with precognition or not.




Second Thought


by Kenneth P. Gurney


Cousin, if your unredeemable behavior causes me to shoot you,

my heart may detonate or cease beating or form a black hole,

so I invent a mythological spirit with whom to make appeal

for some celestial influence upon your determination process—

that is if meth and opioids and booze and Skittles by the bag full

have not erased all the cognitive decision diamonds

from your mental flowcharts.


I gain no solace in the screaming disconnect

of your last phone call to pry rent from my wallet

or the roll of Sakakawea dollars you stole from my car’s change cup

or my third edition copy of Leaves of Grass sold on ebay

to some New Jersey collector.


My bookshelves hold no poetry or prayers

to guide me through these days of your unleashed freedom,

so I wash my hands, my face, my work-stained arms

after cleaning my pistol and placing fresh bullets in the clip

and making sure one is always in the chamber.


Your liquored breath whispered preview

to the vortex blows that struck my wife, my children, my peace of mind

and I swear to you that I protect my own

and will not hesitate to wear Death’s boney face

so to deliver you to the far shore of the river Styx

without a second thought or having to reload.




American Sign


by Kenneth P. Gurney



Leon was willing to wager his last fiver

that the woman in the turquoise blouse

was a member of that albino Indian tribe

that erupted from the salt soil of New Mexico

sometime back in the sixties.

He guessed she named herself Magpie or Cactus Flower.

He felt the grudge held near his heart

rotate like spurs jabbing horse flanks

as his blood pressure rose and his mouth watered.


Leon felt the whirl in his brown eyes 

project x-ray vision of the sort

that saw through a turquoise blouse,

the frilly blue lace bra, and displayed her firm breasts.


He did not want to want her, but his crotch informed him otherwise.

He just knew she came to this adobe bar to find some native ass,

not a sunburnt pattern transplant euro-white boy like himself.

He just knew he was like the guy she dropped off at Goodwill

or the Salvation Army before she left the ivy league east coast

for the enlightenment of desert sage.


Leon drowned his stupid thoughts before he spoke

some insult or insinuation or sexual desperation out loud.

The pint only fragmented his sentences

as they exited his left hemisphere grammar filters,

so he hand signaled the bartender for a refill.




Art by Ann Marie Rhiel © 2017



by Kenneth P. Gurney



When you roll out from

under snow geese

the bed goes wild

and sprouts thick green grass

and a stalk of milkweed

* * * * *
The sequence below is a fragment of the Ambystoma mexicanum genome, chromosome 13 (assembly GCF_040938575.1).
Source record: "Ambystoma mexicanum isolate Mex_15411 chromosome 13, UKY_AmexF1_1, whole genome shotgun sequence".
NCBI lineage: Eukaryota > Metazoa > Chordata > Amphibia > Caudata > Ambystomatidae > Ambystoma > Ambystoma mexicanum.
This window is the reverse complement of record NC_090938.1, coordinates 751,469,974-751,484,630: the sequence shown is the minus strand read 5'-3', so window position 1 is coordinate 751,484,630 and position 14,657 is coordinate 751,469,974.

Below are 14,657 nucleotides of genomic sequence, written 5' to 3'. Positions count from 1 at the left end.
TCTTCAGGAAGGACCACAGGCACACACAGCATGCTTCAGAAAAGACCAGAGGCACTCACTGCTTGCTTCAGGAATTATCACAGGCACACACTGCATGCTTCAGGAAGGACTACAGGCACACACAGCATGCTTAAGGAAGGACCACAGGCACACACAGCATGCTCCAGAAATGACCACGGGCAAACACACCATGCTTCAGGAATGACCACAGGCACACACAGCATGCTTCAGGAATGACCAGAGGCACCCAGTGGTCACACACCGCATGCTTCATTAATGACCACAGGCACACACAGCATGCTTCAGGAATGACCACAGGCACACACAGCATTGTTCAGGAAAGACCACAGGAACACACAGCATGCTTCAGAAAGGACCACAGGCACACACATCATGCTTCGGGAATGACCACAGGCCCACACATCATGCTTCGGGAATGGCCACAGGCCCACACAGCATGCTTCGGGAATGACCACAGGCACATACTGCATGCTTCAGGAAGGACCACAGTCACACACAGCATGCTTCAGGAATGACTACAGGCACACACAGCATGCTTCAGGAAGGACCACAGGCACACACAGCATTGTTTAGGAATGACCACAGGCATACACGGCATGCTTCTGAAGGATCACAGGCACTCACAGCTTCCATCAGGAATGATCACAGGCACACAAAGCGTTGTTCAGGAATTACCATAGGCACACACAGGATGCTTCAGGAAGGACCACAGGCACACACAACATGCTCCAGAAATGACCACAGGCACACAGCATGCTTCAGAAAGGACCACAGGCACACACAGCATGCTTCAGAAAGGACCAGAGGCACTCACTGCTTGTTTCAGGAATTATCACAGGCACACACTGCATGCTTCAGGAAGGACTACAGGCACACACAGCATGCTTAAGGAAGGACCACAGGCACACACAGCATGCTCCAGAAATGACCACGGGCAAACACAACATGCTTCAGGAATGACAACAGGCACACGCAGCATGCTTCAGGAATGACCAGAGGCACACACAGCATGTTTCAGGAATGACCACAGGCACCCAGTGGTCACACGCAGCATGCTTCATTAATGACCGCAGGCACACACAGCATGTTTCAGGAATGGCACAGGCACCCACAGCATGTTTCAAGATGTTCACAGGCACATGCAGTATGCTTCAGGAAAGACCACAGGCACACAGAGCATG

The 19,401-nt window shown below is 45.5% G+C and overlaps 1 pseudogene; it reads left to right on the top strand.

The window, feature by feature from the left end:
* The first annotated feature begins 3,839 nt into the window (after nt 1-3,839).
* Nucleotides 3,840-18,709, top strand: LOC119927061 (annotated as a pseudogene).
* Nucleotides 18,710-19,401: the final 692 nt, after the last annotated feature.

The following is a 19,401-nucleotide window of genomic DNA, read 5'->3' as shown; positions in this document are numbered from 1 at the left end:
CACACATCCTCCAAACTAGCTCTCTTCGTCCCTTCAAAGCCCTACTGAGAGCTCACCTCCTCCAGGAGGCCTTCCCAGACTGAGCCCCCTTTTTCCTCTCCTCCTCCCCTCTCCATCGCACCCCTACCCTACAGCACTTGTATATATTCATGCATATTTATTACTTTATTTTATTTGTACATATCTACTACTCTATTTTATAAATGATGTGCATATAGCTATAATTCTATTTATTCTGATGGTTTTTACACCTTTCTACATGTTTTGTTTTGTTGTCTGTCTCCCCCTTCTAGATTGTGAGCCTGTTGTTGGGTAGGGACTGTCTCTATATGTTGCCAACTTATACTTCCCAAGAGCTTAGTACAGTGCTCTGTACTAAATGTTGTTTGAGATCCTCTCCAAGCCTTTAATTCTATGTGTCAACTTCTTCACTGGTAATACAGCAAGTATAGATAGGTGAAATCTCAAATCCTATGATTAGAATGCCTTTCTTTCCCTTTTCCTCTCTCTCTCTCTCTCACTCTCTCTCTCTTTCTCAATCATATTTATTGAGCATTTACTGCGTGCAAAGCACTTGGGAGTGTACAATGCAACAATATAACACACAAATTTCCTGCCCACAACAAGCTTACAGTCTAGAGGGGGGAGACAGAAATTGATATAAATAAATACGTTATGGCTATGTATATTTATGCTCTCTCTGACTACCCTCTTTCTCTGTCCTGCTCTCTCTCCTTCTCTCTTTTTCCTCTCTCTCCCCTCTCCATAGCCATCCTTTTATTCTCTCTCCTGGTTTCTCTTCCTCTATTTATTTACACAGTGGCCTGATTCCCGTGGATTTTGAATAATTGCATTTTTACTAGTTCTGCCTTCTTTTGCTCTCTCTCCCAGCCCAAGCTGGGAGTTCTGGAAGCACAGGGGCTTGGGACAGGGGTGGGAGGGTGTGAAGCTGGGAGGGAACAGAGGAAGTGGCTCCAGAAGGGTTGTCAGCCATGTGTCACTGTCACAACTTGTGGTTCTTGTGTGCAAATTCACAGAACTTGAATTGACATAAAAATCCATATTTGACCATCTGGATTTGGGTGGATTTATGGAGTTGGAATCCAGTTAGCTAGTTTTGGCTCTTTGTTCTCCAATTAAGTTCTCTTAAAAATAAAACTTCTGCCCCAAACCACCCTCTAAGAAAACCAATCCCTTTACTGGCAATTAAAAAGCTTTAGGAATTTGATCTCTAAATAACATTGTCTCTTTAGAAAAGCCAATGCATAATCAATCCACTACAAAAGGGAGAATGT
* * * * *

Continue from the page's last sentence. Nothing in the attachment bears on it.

for a hungry monarch.


When you open birds

the sky feasts upon your praying hands

and November rounds its corners.


All your shoes lap almond milk

with their dangling tongues

and hang out by the dog door

to catch the raccoons

in the act of entering—

which is not a crime if they break nothing.


You tabulated the roses

with some all-knowing algorithm

that perceives the exact number of bees in flight

at any instant.


When you return to the snow geese

the bed goes winter dormant

as I continue our conversation

on the awake side of sleep

and you snore just past the threshold.

Word Salad With Ranch


by Kenneth P. Gurney



We drill yellow jackets to strike pollen.

It is a door-hinge sweat-dog operation.


If you think fire ants make sense of this nostril flare

you might want to hush your threadbare blankets.


I see a boot-heel explanation ground into the dirt

and inch below a horse’s muddy driver’s seat.


We laden hospital gurneys with our daughters and sons

so their uncomprehending eye-blinks

remove the green static out of doctors’ mandibles.


The line of breadcrumbs you snorted

leave Hansel & Gretel stranded on a steamboat paddle-wheeler.


My hair roots grow deeper to reach the underground aquifer

during my contemporaneous poetry draught


and a collateral experience was that hobbit haberdashers

carved bicycle spokes in my cranium


to roll my absent mind on the centuries-old dirt trace

to the south forty and the rigid-dirigible herd.

Art by Cindy Rosmus © 2017



by Kenneth P. Gurney



The maize rows attempt to open the earth

to absorb me before I can rise from the dirt

where a sudden decrease in blood pressure

dropped me to my knees clutching my chest.


The maize rejoices that it is its turn to feed on me.

Through my flat-ear din, I hear their celebration

as the earth opens a little wider to accept my hand

and my knees, shins and feet.


It could soon be as if I never existed

and the only trace of me will be my Cubs hat

wind tumbled down the neat rows of stalks

that rise taller than my head when standing.




Kenneth P. Gurney lives in Albuquerque, NM, USA with his beloved Dianne.  He edits the poetry blog Watermelon Isotope at His latest poetry book is Stump Speech. His personal website is at